Producing molecules comparable with large bio-molecules in size, shape and structure is an age-old dream of organic chemists. An international research team has now succeeded in synthesising the biggest macromolecule to date.
Scientists at the U.S. Department of Energy's Lawrence Berkeley National Laboratory (Berkeley Lab) have coaxed polymers to braid themselves into wispy nanoscale ropes that approach the structural complexity of biological materials.
CMOS processes currently used to manufacture logic and/ DRAM chips can open a whole new market of smart devices and microsystems. By integrating CMOS chip technology with sensors, actuators, passives, MEMS, optics, etc. smart devices with new functionalities can be developed.
Using a two-step process that creates gold nanoparticles that look like kernels of popcorn, researchers at Jackson State University have created a targeted nanoparticle that can detect as few as 50 malignant prostate cells and serve as a thermal scalpel that can kill the cells.
Scientists have shown that attaching the PHSCN peptide to a spherical polymeric nanoparticle increases the drug's potency by as much as 6,700 fold compared to the free drug in a test designed to measure breast cancer cell invasiveness.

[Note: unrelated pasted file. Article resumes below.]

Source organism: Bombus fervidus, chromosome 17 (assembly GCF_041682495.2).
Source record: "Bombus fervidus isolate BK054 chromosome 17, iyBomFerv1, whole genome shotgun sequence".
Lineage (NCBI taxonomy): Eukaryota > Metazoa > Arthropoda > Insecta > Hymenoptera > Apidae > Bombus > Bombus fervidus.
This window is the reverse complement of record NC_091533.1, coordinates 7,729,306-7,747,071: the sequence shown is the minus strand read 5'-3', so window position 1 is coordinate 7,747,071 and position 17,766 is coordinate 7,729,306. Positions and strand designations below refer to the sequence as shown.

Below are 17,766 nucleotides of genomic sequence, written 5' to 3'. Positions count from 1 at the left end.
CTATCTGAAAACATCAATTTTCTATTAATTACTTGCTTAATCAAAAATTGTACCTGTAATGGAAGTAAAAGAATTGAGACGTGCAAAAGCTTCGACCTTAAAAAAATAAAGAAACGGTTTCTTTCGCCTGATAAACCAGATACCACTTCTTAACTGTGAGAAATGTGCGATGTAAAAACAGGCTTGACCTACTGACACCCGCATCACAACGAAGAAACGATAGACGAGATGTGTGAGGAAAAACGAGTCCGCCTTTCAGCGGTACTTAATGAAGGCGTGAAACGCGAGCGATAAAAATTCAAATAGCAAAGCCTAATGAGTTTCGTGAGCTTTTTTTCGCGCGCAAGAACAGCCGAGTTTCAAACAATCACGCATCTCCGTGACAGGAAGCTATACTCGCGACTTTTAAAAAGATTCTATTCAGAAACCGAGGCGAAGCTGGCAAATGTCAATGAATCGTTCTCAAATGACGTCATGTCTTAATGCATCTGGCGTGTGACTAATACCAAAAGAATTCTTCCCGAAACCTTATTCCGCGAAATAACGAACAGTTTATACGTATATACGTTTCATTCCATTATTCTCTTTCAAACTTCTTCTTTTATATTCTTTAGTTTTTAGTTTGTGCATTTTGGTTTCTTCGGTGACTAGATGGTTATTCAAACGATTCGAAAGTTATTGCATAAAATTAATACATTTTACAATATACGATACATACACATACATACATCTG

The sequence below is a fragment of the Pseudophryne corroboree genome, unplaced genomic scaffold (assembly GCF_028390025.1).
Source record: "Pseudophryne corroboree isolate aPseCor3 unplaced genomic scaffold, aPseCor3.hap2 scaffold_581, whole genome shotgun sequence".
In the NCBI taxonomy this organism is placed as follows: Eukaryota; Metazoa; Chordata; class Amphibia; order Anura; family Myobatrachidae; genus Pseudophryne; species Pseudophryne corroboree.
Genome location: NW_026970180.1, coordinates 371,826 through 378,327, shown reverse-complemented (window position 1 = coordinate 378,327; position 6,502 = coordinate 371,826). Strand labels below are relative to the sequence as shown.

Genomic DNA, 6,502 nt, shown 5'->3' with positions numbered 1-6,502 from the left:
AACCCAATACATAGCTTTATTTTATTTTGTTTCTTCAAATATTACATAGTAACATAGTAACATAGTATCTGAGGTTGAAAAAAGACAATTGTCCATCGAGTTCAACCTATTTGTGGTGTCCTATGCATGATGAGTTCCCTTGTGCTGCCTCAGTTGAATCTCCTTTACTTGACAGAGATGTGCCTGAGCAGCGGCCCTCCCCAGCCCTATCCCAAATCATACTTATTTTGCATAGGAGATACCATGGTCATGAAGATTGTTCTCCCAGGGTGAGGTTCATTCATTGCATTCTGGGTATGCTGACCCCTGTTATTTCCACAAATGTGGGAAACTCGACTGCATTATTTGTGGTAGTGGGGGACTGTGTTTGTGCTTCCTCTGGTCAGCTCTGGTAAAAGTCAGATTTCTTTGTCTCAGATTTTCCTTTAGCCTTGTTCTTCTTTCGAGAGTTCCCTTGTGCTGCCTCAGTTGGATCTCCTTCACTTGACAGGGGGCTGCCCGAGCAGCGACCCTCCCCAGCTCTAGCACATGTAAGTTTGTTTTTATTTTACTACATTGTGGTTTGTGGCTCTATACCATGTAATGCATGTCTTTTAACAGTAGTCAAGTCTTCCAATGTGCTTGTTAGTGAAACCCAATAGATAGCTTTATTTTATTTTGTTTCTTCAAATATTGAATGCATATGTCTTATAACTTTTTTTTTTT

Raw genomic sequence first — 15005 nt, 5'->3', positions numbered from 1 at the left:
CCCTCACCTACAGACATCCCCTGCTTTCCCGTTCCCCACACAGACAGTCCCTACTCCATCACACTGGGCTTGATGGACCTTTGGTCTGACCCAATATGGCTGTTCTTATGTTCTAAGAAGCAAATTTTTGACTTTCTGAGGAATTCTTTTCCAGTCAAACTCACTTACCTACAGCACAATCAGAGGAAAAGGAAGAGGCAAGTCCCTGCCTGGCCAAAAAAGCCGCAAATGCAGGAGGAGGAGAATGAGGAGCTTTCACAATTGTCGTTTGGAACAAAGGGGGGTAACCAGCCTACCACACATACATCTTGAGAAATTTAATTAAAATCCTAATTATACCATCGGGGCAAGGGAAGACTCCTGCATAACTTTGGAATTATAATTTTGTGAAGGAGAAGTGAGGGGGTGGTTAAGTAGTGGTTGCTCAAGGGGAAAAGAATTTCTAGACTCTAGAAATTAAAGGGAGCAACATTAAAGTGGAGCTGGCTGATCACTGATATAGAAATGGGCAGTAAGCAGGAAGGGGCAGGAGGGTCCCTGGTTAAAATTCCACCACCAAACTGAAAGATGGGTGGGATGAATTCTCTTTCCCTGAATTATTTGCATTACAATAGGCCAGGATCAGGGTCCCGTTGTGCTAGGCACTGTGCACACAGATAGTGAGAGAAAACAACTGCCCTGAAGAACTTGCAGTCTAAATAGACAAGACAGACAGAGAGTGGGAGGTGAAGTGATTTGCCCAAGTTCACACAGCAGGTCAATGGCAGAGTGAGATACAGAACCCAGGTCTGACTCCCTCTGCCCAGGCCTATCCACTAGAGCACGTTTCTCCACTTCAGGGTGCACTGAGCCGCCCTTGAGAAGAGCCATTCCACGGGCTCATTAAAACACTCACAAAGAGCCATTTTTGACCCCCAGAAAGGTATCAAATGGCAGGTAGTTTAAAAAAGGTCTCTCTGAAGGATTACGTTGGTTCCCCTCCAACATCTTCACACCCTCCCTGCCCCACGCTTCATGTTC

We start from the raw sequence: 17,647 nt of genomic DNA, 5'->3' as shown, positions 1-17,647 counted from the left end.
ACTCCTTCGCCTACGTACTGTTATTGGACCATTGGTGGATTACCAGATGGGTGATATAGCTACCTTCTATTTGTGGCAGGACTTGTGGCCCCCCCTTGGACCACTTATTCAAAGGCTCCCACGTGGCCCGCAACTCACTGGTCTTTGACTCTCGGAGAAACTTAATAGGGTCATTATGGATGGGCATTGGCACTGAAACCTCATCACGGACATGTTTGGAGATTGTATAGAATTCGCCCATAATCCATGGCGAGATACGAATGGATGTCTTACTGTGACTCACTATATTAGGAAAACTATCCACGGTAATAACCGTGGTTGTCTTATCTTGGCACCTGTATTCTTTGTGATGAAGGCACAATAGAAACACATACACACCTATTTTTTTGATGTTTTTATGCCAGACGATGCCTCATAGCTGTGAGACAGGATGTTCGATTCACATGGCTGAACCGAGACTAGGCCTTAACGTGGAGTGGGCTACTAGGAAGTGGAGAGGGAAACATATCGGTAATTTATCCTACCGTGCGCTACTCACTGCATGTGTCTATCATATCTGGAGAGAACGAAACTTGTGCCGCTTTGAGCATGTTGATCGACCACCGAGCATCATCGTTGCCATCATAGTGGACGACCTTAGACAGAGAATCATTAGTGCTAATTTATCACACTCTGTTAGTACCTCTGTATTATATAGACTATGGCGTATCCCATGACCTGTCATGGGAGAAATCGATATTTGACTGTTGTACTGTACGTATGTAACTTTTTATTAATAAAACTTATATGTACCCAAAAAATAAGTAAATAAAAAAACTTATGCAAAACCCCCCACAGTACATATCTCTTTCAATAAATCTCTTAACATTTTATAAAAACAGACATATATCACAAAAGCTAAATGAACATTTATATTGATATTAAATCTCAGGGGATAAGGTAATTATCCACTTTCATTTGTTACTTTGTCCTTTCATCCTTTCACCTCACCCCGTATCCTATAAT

An international research team from the United States and Italy has shown that it can use a new type of nanoparticle to selectively trap specific families of proteins from blood and protect them from degradation by enzymes in blood.
Nano-sized fluorescent particles known as quantum dots have shown promise as powerful imaging agents capable of detecting a wide range of diseases, but these nanoparticles are usually made with toxic metals such as cadmium. Now, researchers at the University of Buffalo have developed a novel synthetic method that enables them to design and create biocompatible fluorescent nanocrystals made of non-toxic silicon.
With an invention that can be made from some of the same parts used in CD players, University of Michigan researchers have developed a way to measure the growth and drug susceptibility of individual bacterial cells without the use of a microscope.
To rebuild damaged parts of a human body from scratch is a dream that has long fired human imagination, from Mary Shelley's Doctor Frankenstein to modern day surgeons. Now, a team of European scientists, working in the frame of the EUREKA project ModPolEUV, has made a promising contribution to reconstructive surgery thanks to an original multidisciplinary approach matching cutting-edge medicine to the latest developments in nanotechnology.